Inonotus tamaricis

Inonotus tamaricis


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Not evaluated Data deficient Least concern NEAR THREATENED Vulnerable Endangered Critically endangered Extinct in the wild Extinct
Assessment info
Habitat and Ecology
Use and Trade
Conservation Actions


Scientific name

Inonotus tamaricis


(Pat.) Maire


Xanthochrous tamaricis Pat.

Inocutis tamaricis (Pat.) Fiasson & Niemelä

Assessment info

IUCN Red List Category and Criteria

NT – Near threatened D1

Date assessed

November 2020


Tofilovska, S.


Kost, G.

Ivančević, B.


Karadelev, M.

Rusevska, K.

Jovanovski, T.


Miskovic, M.


Inonotus tamaricis occurs in riverside shrubs and forests associations with Tamarix species. In North Macedonia is distributed in warm regions with Mediterranean influence along the riversides and it has been observed at five sites, however based on availability of appropriate habitat a total number of 50 sites is guesstimated. Based on observed and guesstimated sites, an estimation of ca. 1,500 mature individuals was made. Inonotus tamaricis distribution is threatened by destruction to its habitat, still the extent of habitat decline in area and quality is unknown and therefore population trend is unknown. Thus the species is assessed as near threatened based on D1 criteria.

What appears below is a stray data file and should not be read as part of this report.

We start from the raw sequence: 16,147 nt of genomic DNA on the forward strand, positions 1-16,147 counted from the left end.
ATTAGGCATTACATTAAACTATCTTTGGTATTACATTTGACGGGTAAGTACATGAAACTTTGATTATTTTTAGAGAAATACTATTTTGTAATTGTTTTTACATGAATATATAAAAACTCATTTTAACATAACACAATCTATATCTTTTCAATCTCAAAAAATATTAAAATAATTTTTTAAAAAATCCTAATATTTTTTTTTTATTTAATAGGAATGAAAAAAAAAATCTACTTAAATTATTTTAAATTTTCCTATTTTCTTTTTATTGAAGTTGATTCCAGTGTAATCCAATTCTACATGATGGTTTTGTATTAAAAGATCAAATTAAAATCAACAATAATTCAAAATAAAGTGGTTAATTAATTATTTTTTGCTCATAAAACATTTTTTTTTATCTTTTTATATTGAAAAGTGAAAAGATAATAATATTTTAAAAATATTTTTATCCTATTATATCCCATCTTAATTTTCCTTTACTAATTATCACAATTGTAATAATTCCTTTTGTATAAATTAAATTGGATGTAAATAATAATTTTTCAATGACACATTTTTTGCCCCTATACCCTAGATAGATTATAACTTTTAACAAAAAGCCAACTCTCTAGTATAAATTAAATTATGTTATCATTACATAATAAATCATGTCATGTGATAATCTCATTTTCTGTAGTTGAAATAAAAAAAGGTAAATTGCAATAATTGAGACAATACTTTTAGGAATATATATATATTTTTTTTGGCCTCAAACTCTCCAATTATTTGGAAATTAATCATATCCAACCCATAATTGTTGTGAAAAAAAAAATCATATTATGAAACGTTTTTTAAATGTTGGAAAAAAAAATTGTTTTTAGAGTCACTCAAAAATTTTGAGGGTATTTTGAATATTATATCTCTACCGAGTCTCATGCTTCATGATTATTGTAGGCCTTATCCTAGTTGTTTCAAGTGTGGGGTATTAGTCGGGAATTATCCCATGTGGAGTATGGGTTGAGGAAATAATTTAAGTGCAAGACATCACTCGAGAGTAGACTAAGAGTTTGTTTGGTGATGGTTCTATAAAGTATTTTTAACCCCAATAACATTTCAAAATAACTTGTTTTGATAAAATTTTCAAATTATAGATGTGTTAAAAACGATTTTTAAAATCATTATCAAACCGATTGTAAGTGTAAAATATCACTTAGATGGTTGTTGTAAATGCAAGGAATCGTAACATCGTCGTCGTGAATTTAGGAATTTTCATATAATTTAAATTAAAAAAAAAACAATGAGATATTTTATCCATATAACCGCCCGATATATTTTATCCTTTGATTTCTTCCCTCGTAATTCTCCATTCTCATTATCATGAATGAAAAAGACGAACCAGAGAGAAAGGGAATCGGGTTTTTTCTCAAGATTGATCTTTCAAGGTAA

Current population trend